Luke Cyca .com

Homemade Wooden Keg Fridge

I decided it was time to graduate to the next stage of homebrewing: using kegs instead of bottles. Bottles are so much work to fill, only to be emptied a short time later!

The typical “kegerator” project involves drilling a hole in a small fridge, fitting a tap, and sticking the rest of the keg system inside. It’s pretty straightforward but it’s pretty bulky for what only really fits one or two kegs. Regular home fridges don’t have a flat bottom. They have that step in the back where they hide the compressor pump, which is fine for a vegetable crisper but no good for kegs. They also have the freezer, shelving in the door, and a variety of stuff that gets in the way.

My friend and brewing buddy Hayden challenged me to build a custom fridge. It could be exactly the right dimensions for the kegs, without all the wasted space. It would be more compact in the apartment (and possibly be more efficient). He sweetened the deal by offering me a bunch of beautiful reclaimed Douglas fir boards to build it with.

The Plan

To build a wooden cabinet, insulate it with rigid pink foam, and attach a peltier cooling device salvaged from a camping cooler that plugs into a 12V vehicle outlet. Here’re the sketches I made.

I know — peltiers are not very efficient and don't perform all that well. But they're so small, I have one already, and it seems to have worked for this guy.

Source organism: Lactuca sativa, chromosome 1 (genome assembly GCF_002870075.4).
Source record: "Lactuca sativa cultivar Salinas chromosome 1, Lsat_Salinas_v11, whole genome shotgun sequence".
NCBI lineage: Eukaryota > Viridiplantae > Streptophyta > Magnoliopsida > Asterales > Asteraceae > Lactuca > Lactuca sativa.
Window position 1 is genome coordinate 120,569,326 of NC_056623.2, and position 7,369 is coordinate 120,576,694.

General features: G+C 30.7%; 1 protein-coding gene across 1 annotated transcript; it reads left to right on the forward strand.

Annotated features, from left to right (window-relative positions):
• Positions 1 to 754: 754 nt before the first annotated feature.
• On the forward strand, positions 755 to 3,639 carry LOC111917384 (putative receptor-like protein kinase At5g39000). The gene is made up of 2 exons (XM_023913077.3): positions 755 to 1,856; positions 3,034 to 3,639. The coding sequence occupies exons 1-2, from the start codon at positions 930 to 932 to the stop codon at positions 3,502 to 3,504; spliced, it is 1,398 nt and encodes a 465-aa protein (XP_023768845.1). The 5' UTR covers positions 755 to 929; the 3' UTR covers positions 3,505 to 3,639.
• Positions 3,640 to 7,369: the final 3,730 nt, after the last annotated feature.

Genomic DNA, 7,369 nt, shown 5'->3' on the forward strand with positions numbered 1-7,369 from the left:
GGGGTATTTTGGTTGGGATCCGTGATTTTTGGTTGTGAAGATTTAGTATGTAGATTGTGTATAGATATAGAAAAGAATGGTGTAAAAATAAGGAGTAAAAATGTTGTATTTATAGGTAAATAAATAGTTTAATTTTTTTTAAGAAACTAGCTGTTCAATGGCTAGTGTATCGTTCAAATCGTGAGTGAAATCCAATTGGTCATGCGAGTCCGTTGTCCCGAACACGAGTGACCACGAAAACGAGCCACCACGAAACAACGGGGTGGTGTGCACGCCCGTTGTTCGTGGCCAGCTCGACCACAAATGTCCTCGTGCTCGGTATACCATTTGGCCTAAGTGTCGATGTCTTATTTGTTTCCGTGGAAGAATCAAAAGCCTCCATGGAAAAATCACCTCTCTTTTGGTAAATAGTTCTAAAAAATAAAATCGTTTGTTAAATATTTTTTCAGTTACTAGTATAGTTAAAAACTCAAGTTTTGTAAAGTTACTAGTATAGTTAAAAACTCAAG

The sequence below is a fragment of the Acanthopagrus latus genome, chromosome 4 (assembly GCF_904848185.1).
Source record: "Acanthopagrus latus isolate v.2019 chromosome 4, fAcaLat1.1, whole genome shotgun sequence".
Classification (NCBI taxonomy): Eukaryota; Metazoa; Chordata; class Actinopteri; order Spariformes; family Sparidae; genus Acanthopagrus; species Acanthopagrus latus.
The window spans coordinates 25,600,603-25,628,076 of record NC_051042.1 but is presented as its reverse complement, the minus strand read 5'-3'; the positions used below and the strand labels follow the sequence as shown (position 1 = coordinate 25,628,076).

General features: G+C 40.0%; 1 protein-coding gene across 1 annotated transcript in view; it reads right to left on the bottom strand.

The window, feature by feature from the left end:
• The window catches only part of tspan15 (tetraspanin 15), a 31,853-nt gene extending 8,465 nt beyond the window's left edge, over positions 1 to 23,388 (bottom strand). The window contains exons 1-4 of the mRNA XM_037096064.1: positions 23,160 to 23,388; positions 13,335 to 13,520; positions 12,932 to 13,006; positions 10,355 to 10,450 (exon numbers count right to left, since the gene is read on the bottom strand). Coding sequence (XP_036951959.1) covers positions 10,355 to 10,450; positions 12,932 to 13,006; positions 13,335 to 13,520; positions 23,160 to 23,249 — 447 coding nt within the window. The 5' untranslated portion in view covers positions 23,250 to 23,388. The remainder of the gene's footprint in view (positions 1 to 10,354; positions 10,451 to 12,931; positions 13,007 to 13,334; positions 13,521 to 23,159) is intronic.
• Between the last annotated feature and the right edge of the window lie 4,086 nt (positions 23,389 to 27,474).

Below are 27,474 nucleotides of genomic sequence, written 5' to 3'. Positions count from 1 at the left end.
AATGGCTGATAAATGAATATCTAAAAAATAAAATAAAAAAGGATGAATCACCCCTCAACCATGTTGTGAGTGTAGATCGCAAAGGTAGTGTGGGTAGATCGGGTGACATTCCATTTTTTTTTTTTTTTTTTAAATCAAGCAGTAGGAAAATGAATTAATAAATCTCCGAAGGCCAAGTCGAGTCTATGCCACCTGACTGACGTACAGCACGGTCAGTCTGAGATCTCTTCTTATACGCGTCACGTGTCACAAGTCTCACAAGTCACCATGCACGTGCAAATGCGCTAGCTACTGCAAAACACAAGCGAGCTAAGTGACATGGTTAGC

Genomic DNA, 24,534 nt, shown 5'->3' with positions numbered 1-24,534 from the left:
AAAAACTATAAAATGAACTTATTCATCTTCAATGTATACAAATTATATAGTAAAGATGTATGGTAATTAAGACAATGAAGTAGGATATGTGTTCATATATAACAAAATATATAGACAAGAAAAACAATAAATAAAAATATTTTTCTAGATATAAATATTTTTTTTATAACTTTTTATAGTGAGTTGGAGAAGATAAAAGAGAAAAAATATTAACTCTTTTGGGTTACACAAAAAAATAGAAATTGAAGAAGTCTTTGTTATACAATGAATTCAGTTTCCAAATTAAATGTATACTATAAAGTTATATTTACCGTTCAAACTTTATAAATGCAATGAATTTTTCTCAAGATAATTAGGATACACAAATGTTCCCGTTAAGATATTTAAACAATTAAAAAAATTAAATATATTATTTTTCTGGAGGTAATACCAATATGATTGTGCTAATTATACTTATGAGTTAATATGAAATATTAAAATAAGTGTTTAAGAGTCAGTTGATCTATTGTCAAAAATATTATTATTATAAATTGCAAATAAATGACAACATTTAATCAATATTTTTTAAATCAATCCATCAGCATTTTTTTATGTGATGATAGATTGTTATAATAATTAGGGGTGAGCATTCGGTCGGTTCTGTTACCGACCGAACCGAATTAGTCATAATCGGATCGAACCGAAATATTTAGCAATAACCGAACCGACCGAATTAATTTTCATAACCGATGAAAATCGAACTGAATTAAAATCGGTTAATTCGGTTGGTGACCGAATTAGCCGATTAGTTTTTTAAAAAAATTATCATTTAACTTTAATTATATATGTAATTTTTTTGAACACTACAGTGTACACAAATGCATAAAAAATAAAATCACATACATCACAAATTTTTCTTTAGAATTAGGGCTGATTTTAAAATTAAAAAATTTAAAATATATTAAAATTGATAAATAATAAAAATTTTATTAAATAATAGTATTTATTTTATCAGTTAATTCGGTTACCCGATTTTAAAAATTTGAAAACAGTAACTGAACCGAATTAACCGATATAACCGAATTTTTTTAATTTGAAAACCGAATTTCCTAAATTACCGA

I spent the next couple months working a day or two per week at my friend Shaun’s basement woodworking shop, learning the necessary woodworking skills and going pretty slow. I sanded it like crazy and sanded some more. I probably oversanded. Next time I would sand less and keep more of the patina of the salvaged wood.

Anyway, It turned out way better than I imagined.

Insulation & Cooling

The peltier cooling device was from an electric Coleman cooler. When I removed it from the cooler, it was just two huge aluminum heatsinks sandwiching a regular 12V peltier cooler like the ones you can get on eBay for ten bucks. There was a plastic assembly that included some fans to help force air through the heatsink fins too, so I kept it all and meticulously designed the wooden cabinet so that it would fit in pretty much as-is.

Poor Peltier Performance

Once I got the cooling assembly fitted, I filled one keg with water and the other with some homemade beer. I wired up some DS18B20 temperature sensors to an Arduino, I closed it up, and I let it run. And run. and run… and after 5 days it was just barely cool enough to be almost acceptable. The cold side of the peltier was below 5°C, but the internal ambient was more like 12°C. The beer coming out of the tap was somewhere in the middle.

I spent weeks tweaking it to try and get better performance. I made minor adjustments to the insulation and seal. I researched peltier performance characteristics, considered building a specialized PWM controller and looked at buying a newer or bigger module. I tried to vary the voltage to get the maximum heat transfer (ie: cooling) with the minimum internal power dissipation (heat). I logged everything I tried and studied the graphs. It was around here when a comment I had seen somewhere on the Internet began to sink in: all projects involving peltier devices ultimately end in dissapointment.

Well shucks. I had been seduced by the peltier’s small size and silent operation. I ignored every indication that it was completely underpowered for this project.

Lesson learned: calculate and study the thermodynamics before getting too far into a heating or cooling project! At this late point in the project, I finally started to really research refridgeration. For example, here's an interesting link about self-defrosting.

Luke Cyca .com